In stridor we can find that the abnormal respiratory sound has high pitch, which is obviously caused by aggravated vata trying to escape, being stuck in srotas (passages, pathways, channels) blocked by kapha. So, it may be a kaphavrita vata (kapha enveloping vata) condition. The narrowing of the tracts or respiratory passages are undoubtedly caused by accumulation of kapha (mucus, secretions).

The stridor is confined to trachea, epiglottis, larynx, pharyngeal area and around tonsils. So, the kha-vaigunya i.e. deformity and srotorodha – obstruction of channels is mainly in the kantha pradesha i.e. throat and neck. This is a junction for movement of prana and udana vata. So, stridor may be caused when kapha blocks either of these vata subtypes or interferes with their mutual chemistry in bringing about easy respiration / breathing.

Overproduction of phlegm is also one of the causes of stridor. So, Kaphaja Kasa can present with a cough associated with stridor. When the congestion becomes severe, the same cough may appear like vataja kasa with stridor-like sounds.

Injury to the airways can also cause stridor. So, the cough caused by injury i.e. kshataja kasa can be considered as causal of stridor in these cases. ‘Paravata iva akujan’ is one of the symptoms of a cough developed due to ‘chest injury’. It means ‘the person produces sounds from the throat and chest resembling the sounds made by a pigeon’. This probably explains sounds similar to stridor.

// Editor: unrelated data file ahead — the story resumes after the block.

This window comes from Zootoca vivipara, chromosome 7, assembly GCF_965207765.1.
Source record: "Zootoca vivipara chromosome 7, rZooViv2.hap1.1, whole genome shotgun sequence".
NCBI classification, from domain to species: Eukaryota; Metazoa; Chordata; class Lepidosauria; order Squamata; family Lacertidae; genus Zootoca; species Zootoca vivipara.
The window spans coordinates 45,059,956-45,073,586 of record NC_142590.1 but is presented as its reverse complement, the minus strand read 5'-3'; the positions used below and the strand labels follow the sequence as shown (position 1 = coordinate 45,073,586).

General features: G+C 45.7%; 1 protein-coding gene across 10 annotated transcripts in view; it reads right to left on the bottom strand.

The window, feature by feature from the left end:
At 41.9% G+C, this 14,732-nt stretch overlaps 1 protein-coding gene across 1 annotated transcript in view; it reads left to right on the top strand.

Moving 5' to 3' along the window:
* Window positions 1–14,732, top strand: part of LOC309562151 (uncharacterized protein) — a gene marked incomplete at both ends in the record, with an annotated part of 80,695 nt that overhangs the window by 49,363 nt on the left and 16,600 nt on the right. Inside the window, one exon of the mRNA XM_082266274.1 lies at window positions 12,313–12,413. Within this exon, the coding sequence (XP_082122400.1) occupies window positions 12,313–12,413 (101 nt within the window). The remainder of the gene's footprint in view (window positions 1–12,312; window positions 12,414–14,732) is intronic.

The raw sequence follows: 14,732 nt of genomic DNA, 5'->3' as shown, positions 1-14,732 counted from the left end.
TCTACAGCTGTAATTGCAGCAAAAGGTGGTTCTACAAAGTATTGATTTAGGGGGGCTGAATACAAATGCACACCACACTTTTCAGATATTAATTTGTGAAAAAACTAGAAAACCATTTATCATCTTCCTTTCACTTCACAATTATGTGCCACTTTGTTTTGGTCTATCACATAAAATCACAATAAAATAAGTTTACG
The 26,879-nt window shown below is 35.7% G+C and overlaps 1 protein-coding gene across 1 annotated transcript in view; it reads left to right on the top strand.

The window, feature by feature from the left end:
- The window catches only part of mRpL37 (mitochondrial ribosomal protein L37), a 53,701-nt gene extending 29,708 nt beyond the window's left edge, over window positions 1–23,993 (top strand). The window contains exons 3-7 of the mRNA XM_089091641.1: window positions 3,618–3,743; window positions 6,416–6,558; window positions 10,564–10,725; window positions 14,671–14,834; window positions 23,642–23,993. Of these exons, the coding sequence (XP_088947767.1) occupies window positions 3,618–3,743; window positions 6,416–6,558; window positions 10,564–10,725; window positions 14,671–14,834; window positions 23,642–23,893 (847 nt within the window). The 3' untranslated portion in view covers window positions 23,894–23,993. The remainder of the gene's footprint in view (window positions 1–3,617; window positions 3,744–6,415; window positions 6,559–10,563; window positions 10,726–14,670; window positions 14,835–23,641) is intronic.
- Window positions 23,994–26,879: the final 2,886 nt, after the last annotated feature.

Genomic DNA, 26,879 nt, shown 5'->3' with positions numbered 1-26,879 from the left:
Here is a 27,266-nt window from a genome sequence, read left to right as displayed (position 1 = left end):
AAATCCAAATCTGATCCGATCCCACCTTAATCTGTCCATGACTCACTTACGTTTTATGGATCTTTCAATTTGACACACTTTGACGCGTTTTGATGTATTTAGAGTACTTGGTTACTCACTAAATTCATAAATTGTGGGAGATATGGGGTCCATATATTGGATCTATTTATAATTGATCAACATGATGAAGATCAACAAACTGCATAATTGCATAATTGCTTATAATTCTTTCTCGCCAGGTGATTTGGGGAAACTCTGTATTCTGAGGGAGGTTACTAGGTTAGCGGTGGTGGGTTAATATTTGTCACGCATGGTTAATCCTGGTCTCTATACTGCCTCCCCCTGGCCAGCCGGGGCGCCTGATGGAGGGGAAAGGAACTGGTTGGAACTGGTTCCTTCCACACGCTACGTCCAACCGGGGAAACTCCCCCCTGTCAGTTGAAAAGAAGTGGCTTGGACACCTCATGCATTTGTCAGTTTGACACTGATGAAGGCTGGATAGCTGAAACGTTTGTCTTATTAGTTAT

From the ‘causes of stridor’ perspective

Inhaling smoke or foreign objects or an allergic reaction are said to be the chief causes of stridor. Cough is a main complaint in those having stridor. The general causes of Kasa vis-à-vis cough as mentioned in Ayurveda are also the same.

From the symptoms of stridor perspective

Cough is the main symptom associated with stridor. As already discussed, the cough may be of vata or kapha types. When there is a barking type of cough producing stridor, vataja or kshayaja kasa should be considered as causal.

Drooling, muffled voice and dysphagia suggest the involvement of prana-udana vata axis.

Management of Stridor

Treating the cause of stridor is the main principle. The below mentioned treatment principles fit into addressing stridor –

–        Shwasa Chikitsa – treatment of Shwasa disease (dyspnoea, shortness of breath)
–        Kasa Chikitsa – treatment of cough disease, mainly kaphaja, vataja or kshataja kasa, as the case may be
–        Pranavaha Sroto Dushti Chikitsa – treatment of contamination of pranavaha srotas
–        Swarabheda Chikitsa – treatment of hoarseness of voice
–        Shotha Chikitsa – treatment of swelling